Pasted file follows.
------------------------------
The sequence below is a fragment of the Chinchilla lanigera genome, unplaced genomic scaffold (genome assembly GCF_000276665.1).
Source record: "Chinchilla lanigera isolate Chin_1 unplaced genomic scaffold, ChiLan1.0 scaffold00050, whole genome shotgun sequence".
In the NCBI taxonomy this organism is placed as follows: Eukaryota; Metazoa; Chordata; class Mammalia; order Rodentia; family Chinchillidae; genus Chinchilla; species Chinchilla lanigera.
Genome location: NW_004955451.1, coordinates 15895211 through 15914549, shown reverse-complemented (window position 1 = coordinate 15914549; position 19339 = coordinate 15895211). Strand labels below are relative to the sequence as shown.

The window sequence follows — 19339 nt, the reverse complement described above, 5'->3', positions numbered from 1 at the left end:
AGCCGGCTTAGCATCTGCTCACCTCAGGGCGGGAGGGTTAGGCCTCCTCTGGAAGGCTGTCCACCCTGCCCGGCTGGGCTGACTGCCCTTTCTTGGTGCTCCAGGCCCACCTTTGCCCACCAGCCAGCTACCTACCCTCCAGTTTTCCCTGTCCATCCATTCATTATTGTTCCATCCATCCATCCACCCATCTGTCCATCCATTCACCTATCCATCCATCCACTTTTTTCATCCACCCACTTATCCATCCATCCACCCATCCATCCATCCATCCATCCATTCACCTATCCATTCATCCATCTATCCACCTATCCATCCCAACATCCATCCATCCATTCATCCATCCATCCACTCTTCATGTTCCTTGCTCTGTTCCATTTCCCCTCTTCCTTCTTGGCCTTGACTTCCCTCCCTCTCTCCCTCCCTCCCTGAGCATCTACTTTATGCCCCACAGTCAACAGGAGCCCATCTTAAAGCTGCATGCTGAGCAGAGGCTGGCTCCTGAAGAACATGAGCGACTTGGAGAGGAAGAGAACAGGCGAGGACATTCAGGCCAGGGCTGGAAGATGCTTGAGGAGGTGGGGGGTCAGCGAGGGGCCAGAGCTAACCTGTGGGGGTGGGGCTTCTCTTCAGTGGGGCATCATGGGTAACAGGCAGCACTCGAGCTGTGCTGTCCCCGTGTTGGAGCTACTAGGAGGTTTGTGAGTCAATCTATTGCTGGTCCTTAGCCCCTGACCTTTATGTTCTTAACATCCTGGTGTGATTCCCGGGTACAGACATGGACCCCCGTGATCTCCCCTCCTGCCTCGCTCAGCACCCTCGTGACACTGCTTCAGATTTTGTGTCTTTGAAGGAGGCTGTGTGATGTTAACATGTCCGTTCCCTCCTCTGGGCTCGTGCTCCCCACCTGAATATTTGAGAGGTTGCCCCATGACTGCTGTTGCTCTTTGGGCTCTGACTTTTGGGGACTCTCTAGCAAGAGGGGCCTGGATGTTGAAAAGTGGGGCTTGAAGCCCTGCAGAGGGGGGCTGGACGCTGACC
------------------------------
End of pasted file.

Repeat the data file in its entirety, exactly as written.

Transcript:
The sequence below is a fragment of the Chinchilla lanigera genome, unplaced genomic scaffold (genome assembly GCF_000276665.1).
Source record: "Chinchilla lanigera isolate Chin_1 unplaced genomic scaffold, ChiLan1.0 scaffold00050, whole genome shotgun sequence".
In the NCBI taxonomy this organism is placed as follows: Eukaryota; Metazoa; Chordata; class Mammalia; order Rodentia; family Chinchillidae; genus Chinchilla; species Chinchilla lanigera.
Genome location: NW_004955451.1, coordinates 15895211 through 15914549, shown reverse-complemented (window position 1 = coordinate 15914549; position 19339 = coordinate 15895211). Strand labels below are relative to the sequence as shown.

The window sequence follows — 19339 nt, the reverse complement described above, 5'->3', positions numbered from 1 at the left end:
AGCCGGCTTAGCATCTGCTCACCTCAGGGCGGGAGGGTTAGGCCTCCTCTGGAAGGCTGTCCACCCTGCCCGGCTGGGCTGACTGCCCTTTCTTGGTGCTCCAGGCCCACCTTTGCCCACCAGCCAGCTACCTACCCTCCAGTTTTCCCTGTCCATCCATTCATTATTGTTCCATCCATCCATCCACCCATCTGTCCATCCATTCACCTATCCATCCATCCACTTTTTTCATCCACCCACTTATCCATCCATCCACCCATCCATCCATCCATCCATCCATTCACCTATCCATTCATCCATCTATCCACCTATCCATCCCAACATCCATCCATCCATTCATCCATCCATCCACTCTTCATGTTCCTTGCTCTGTTCCATTTCCCCTCTTCCTTCTTGGCCTTGACTTCCCTCCCTCTCTCCCTCCCTCCCTGAGCATCTACTTTATGCCCCACAGTCAACAGGAGCCCATCTTAAAGCTGCATGCTGAGCAGAGGCTGGCTCCTGAAGAACATGAGCGACTTGGAGAGGAAGAGAACAGGCGAGGACATTCAGGCCAGGGCTGGAAGATGCTTGAGGAGGTGGGGGGTCAGCGAGGGGCCAGAGCTAACCTGTGGGGGTGGGGCTTCTCTTCAGTGGGGCATCATGGGTAACAGGCAGCACTCGAGCTGTGCTGTCCCCGTGTTGGAGCTACTAGGAGGTTTGTGAGTCAATCTATTGCTGGTCCTTAGCCCCTGACCTTTATGTTCTTAACATCCTGGTGTGATTCCCGGGTACAGACATGGACCCCCGTGATCTCCCCTCCTGCCTCGCTCAGCACCCTCGTGACACTGCTTCAGATTTTGTGTCTTTGAAGGAGGCTGTGTGATGTTAACATGTCCGTTCCCTCCTCTGGGCTCGTGCTCCCCACCTGAATATTTGAGAGGTTGCCCCATGACTGCTGTTGCTCTTTGGGCTCTGACTTTTGGGGACTCTCTAGCAAGAGGGGCCTGGATGTTGAAAAGTGGGGCTTGAAGCCCTGCAGAGGGGGGCTGGACGCTGACC